When the movie’s soundtrack switches from Ronan Coleman’s moody, effective score to popular music, the selections are a mixed bunch. The frenzied passion of DeFriest’s favorite radio tunes (captured beautifully by speedy editing tricks and McNairy’s layered, haunting retelling of DeFriest’s writing) crystallizes the essence of what makes his behavior so erratic, all the while providing a potential point of entry for the day-to-day circumstances that may have aggravated his already-fragile condition. One animated escape recreation gets some mileage out of winkingly using Johnny Cash’s Folsom Prison version of “Cocaine Blues.” But the last thing the film world needs is another story, however fascinating, backed by Grieg’s “In the Hall of the Mountain King.”
As DeFriest’s instability makes him an increasingly hard central character to pin down, the film stumbles on a fascinating tale of penance that moves one player in his saga from the periphery to the forefront: Dr. Robert Berland, his former psychiatric evaluator whose diagnosis may have been instrumental in generating DeFriest’s life sentence plea, becomes a resource for our understanding of Mark’s mental state. Berland’s involvement doesn’t hijack the narrative, but it does ground the film when DeFriest’s tales of paranoia and frustration begin to fold in on themselves. Likewise, the involvement of DeFriest’s wife Bonnie (who met Mark through correspondence after he had already been in jail for a decade and a half) has as much of a calming influence on the film as her quiet demeanor brings to her husband’s situation.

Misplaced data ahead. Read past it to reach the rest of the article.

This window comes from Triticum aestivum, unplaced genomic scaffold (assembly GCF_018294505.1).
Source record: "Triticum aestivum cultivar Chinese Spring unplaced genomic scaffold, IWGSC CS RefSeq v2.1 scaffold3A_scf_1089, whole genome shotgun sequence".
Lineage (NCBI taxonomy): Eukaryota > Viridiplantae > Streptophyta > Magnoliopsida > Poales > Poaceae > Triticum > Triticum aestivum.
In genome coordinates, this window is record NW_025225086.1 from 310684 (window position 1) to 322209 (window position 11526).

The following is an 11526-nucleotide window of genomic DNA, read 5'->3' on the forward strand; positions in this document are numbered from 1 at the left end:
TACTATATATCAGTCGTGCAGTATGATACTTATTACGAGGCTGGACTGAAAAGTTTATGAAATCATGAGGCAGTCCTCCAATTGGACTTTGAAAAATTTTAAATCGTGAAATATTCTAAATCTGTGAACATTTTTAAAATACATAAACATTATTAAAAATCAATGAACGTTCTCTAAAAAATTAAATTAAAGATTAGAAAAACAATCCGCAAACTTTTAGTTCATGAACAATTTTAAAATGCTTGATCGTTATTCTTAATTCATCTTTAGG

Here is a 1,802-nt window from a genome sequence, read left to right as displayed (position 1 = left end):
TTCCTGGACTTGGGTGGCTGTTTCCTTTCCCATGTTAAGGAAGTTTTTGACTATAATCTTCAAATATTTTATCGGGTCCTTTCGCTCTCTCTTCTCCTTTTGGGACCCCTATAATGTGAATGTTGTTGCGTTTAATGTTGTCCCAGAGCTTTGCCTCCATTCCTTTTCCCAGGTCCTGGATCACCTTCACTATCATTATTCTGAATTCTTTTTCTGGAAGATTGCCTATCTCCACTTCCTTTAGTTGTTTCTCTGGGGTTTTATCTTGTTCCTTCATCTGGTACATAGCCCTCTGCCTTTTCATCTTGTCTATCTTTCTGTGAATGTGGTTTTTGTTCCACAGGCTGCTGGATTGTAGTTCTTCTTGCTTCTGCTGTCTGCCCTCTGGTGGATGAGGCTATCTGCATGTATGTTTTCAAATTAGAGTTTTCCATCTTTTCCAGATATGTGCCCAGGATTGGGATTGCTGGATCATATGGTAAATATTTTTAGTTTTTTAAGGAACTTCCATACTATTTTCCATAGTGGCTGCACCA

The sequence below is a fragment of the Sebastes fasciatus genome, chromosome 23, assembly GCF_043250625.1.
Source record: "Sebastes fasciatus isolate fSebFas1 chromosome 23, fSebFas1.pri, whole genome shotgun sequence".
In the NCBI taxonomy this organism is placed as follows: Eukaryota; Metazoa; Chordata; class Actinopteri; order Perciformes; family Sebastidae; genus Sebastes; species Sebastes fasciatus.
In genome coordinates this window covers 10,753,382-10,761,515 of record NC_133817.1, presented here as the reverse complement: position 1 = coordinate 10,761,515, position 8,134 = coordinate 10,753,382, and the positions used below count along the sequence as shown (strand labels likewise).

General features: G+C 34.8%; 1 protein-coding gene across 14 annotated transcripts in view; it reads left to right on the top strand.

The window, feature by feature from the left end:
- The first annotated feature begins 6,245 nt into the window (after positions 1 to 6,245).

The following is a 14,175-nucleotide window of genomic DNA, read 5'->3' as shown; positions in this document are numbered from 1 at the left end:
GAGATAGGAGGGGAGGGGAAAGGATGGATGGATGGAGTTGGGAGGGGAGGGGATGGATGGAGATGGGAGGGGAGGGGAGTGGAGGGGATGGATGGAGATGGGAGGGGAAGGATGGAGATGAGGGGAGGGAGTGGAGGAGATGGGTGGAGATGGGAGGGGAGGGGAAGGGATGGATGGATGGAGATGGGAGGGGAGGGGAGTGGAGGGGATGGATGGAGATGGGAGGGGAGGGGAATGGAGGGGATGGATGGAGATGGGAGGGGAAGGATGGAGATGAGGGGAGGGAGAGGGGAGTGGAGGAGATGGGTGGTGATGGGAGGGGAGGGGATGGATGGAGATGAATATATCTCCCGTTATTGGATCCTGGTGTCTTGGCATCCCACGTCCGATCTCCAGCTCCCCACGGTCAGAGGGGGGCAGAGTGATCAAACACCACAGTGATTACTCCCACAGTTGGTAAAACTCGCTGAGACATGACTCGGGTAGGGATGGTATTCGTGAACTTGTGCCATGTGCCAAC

As the slim hope for a reduction in DeFriest’s parole becomes a possibility, the work of Berland, Bonnie and DeFriest’s longtime attorney John Middleton become the main narrative push. London gets a far greater emotional payoff out of tracking the activism on DeFriest’s behalf than having the film become the driving force behind it. Through documenting the work being done by the doctors and lawyers to champion the lessening of DeFriest’s sentence, it posits a lack of institutional empathy from the opposing side of the system without becoming a simple screed that ignores its characters for the sake of making a statement. As the evidence against DeFriest, generated by the systematic pitfalls of the prison system grows insurmountable, the drama involves not whether Mark will be freed by the end of this decade, but if his case study will affect any noticeable change in how mental illness is handled in the American judicial system.
The timeline of DeFriest’s incarceration seems to be one of the only parts of his story that follows a recognizable, graspable trajectory, so the decision to fracture that timeline and scatter it throughout the film’s running time is a curious one. But when the film does make a circuitous path back to the DeFriest we see in the opening, we see a man who — even if he was granted freedom — would experience a life outside the walls of a maximum security as difficult to reshape as the reputation that’s kept him inside them.
“The Life and Mind of Mark DeFriest” never explicitly decides whether the key factor that led him to his current situation happened before or after his incarceration. But it does show that there are perhaps better ways for the system that controls his fate to examine the point where discussions about mental health and criminal justice meet.